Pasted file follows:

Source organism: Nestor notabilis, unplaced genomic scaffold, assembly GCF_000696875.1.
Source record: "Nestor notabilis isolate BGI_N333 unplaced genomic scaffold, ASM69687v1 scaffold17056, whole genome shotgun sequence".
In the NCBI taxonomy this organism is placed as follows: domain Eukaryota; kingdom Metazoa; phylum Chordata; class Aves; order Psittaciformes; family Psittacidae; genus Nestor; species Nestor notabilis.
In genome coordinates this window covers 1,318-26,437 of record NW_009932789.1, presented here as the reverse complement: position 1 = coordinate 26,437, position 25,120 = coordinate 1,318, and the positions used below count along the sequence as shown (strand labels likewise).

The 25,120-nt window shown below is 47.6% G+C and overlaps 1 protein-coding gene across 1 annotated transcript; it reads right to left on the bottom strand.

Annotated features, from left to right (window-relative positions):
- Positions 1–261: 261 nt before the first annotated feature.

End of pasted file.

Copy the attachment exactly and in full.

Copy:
Source organism: Nestor notabilis, unplaced genomic scaffold, assembly GCF_000696875.1.
Source record: "Nestor notabilis isolate BGI_N333 unplaced genomic scaffold, ASM69687v1 scaffold17056, whole genome shotgun sequence".
In the NCBI taxonomy this organism is placed as follows: domain Eukaryota; kingdom Metazoa; phylum Chordata; class Aves; order Psittaciformes; family Psittacidae; genus Nestor; species Nestor notabilis.
In genome coordinates this window covers 1,318-26,437 of record NW_009932789.1, presented here as the reverse complement: position 1 = coordinate 26,437, position 25,120 = coordinate 1,318, and the positions used below count along the sequence as shown (strand labels likewise).

The 25,120-nt window shown below is 47.6% G+C and overlaps 1 protein-coding gene across 1 annotated transcript; it reads right to left on the bottom strand.

Annotated features, from left to right (window-relative positions):
- Positions 1–261: 261 nt before the first annotated feature.